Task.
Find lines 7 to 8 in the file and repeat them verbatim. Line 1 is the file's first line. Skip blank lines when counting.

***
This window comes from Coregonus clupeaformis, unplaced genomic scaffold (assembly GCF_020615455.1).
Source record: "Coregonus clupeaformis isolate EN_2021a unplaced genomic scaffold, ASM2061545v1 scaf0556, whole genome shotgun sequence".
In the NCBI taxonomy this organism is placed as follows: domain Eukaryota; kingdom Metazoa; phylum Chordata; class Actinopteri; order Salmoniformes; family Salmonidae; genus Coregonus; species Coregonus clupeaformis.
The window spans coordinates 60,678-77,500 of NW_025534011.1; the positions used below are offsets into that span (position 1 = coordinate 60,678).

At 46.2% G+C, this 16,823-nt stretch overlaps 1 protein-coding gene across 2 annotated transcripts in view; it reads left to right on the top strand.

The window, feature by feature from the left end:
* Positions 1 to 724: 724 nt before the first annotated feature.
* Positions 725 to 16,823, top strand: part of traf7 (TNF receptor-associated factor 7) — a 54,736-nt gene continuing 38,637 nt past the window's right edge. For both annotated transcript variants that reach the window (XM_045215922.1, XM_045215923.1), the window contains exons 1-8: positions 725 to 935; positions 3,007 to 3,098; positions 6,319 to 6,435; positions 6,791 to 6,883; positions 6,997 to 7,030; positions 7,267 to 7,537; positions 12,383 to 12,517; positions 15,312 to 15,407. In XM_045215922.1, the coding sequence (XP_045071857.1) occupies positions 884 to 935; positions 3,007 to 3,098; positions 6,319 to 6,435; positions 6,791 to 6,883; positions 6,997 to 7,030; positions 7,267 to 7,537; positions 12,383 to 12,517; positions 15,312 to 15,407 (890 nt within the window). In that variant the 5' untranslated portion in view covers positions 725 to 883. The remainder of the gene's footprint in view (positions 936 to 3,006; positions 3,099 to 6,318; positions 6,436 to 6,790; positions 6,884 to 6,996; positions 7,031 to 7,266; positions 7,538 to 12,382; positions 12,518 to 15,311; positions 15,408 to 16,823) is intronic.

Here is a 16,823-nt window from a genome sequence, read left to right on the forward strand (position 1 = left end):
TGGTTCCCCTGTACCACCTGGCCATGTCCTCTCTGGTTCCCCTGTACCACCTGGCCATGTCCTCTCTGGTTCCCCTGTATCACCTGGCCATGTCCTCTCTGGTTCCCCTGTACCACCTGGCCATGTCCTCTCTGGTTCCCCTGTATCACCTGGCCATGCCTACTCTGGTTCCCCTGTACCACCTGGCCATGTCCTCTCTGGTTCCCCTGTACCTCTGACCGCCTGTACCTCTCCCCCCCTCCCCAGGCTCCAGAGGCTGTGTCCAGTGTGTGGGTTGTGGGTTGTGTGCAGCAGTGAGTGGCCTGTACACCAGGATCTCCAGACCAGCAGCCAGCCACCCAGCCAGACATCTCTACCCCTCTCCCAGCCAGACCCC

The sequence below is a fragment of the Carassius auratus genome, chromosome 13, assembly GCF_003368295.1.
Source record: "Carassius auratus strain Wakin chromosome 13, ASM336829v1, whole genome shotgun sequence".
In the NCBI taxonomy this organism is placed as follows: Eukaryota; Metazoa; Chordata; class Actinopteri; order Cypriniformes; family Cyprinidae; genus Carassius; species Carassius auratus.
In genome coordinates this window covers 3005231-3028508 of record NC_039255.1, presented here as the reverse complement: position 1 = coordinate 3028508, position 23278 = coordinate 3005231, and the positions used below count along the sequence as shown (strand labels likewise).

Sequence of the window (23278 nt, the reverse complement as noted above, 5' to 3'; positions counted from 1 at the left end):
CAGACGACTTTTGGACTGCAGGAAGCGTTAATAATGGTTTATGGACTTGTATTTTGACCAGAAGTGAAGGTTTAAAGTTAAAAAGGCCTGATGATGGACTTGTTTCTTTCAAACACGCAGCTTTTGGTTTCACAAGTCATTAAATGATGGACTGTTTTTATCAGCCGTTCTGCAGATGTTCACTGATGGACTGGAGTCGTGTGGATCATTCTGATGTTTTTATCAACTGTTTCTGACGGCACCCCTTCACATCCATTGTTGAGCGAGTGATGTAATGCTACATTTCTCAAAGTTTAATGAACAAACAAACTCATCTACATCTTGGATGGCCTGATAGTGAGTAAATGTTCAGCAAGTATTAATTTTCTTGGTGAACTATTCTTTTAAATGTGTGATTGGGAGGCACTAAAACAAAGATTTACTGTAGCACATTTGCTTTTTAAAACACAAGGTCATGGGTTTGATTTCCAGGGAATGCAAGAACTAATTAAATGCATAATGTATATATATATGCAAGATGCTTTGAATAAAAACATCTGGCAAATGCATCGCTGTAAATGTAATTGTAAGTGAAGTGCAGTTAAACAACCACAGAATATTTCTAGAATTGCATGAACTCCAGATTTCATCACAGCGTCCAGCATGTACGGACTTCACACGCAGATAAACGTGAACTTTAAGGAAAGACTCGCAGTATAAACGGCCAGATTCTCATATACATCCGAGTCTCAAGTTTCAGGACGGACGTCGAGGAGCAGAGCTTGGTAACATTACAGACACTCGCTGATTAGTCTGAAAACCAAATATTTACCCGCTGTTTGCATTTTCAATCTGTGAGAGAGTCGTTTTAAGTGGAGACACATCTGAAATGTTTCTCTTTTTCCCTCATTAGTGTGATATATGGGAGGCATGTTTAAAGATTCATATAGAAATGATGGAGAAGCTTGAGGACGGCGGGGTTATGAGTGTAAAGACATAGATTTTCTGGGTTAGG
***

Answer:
* Positions 1 to 724: 724 nt before the first annotated feature.
* Positions 725 to 16,823, top strand: part of traf7 (TNF receptor-associated factor 7) — a 54,736-nt gene continuing 38,637 nt past the window's right edge. For both annotated transcript variants that reach the window (XM_045215922.1, XM_045215923.1), the window contains exons 1-8: positions 725 to 935; positions 3,007 to 3,098; positions 6,319 to 6,435; positions 6,791 to 6,883; positions 6,997 to 7,030; positions 7,267 to 7,537; positions 12,383 to 12,517; positions 15,312 to 15,407. In XM_045215922.1, the coding sequence (XP_045071857.1) occupies positions 884 to 935; positions 3,007 to 3,098; positions 6,319 to 6,435; positions 6,791 to 6,883; positions 6,997 to 7,030; positions 7,267 to 7,537; positions 12,383 to 12,517; positions 15,312 to 15,407 (890 nt within the window). In that variant the 5' untranslated portion in view covers positions 725 to 883. The remainder of the gene's footprint in view (positions 936 to 3,006; positions 3,099 to 6,318; positions 6,436 to 6,790; positions 6,884 to 6,996; positions 7,031 to 7,266; positions 7,538 to 12,382; positions 12,518 to 15,311; positions 15,408 to 16,823) is intronic.